Partner Networks

There are several other networks focussing on neurodiversity at the moment, who we are partnering with. We’ve included details of them below.

Neurodiversity In/& Creative Research Network

The Neurodiversity In/& Creative Research Network, an online, transversal platform for/with 240 neurodivergent innovators and allies keen to explore the messy, magical and contentious.

The Network reveals a powerful, evolving portrait of the potential of how neurodivergence entangles with creativity. Our narratives do not just describe existing ideologies; rather, they create them (Weeks 1998). The Network itself was born largely from the UK’s first lockdown. 120 people joined by March 2020. Self-starters with initiatives in diverse fields abound. We are from the arts (eg an artist featured at London 2012 Paralympics and Rockerfeller Centre), performance (eg Scottish Neurodiverse Performance Network), mental health (eg AttentionUK), galleries (eg Attenborough Centre), festivals (Whistable), culture (eg UK’s leading autism podcast The Autism Podcast), think tanks (eg Royal Society of Arts), technology (JV-LA), employment (Genius Within, which authored the Neurodiversity at Work guide for the British Psychological Society and advises ACAS), HEI (Cambridge, Waterloo) and research (Australian sociologist Judy Singer, who invented the term ‘neurodiversity’).

Interdisciplinary and creative approaches to research is de rigueur here, not the exception. Examples include ‘disordering dance’ (Watson 2020); ‘neurodiversity rong table’ (Oliver 2020), and innovative approaches to studying neurodivergence spanning philosophy, social science, film and more (Russell Exploring Autism project 2015). Members have also created  methods through the Network’s regular creative seminars (eg Watson’s ‘dysco’ which is touring Southbank Centre 2021).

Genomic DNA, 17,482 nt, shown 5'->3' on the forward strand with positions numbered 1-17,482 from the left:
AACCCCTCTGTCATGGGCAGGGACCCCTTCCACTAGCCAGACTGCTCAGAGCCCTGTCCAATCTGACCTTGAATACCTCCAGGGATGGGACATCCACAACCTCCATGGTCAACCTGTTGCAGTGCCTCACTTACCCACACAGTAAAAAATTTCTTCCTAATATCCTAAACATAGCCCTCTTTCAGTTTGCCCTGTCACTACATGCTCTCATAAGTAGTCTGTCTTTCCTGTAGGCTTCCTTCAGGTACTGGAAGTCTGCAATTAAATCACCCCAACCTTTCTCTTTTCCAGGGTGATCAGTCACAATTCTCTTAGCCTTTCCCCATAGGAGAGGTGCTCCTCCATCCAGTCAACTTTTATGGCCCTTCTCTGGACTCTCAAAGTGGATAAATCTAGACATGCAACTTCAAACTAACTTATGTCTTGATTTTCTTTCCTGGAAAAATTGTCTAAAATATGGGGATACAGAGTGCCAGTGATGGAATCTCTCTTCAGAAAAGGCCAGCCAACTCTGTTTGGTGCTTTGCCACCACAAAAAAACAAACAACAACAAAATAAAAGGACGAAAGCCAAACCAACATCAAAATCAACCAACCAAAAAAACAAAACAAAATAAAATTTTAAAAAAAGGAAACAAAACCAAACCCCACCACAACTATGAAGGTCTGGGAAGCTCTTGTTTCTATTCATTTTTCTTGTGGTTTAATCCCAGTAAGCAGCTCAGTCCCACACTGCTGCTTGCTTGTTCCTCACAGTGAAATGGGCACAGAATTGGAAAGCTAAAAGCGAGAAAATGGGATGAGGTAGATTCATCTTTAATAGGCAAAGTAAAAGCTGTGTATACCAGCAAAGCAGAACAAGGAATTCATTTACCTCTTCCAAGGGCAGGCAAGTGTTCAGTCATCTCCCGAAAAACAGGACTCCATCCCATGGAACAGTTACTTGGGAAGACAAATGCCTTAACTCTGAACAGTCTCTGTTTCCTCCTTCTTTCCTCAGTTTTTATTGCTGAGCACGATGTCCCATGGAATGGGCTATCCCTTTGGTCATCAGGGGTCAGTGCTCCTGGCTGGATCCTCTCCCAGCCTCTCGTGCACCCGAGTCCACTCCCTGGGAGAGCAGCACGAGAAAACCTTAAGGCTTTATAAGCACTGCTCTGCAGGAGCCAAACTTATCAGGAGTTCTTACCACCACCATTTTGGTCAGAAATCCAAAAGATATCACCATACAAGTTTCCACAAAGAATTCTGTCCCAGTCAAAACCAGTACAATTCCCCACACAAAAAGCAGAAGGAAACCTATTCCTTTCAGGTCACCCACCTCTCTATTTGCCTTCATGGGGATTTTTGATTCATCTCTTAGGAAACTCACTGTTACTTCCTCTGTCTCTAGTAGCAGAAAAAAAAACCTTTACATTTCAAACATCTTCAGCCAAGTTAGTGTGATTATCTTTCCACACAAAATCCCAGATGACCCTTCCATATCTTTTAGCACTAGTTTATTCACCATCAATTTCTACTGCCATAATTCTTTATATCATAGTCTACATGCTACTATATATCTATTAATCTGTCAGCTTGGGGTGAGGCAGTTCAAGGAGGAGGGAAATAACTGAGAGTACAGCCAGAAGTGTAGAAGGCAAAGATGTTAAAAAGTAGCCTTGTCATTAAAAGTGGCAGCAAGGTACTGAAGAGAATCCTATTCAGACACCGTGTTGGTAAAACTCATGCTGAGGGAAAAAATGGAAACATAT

It was co-founded by an artist-curator Dr Kai Syng Tan with a sculptor-social scientist Dr Ranjita which evidences its mission to ‘diversify neurodiversity’ (Tan 2020). Distinct to advocacy or support groups and related blogs, or other Jiscmail groups, the Network is ‘open to anyone with an interest in the messy and magical nexuses of creativity, neurodiversity, and research’, and to ‘support others as critical friends’ (Tan and Dhital 2020), within and beyond UK (members are in US, Canada, Taiwan, India, Europe and Australia).

That the Network includes people with OCD, dementia, stroke and fibromyalgia enacts disidentification, which has upset the purists/police of neurodiversity. Members tell their own stories, rather than having their voices appropriated, commodified, co-opted, distorted, white-washed, re-packaged by others. If disabled people have been historically and culturally silenced (Berger 2013) and representation is often ‘oppressive or negative’ (Hevey 1993, 423), the Network bypasses academic presses as gate-keepers of the ‘intelligibility of knowledge’ (Manning 2018) and enables those ignored in popular media a voice, which can now be examined (Egner 2019).

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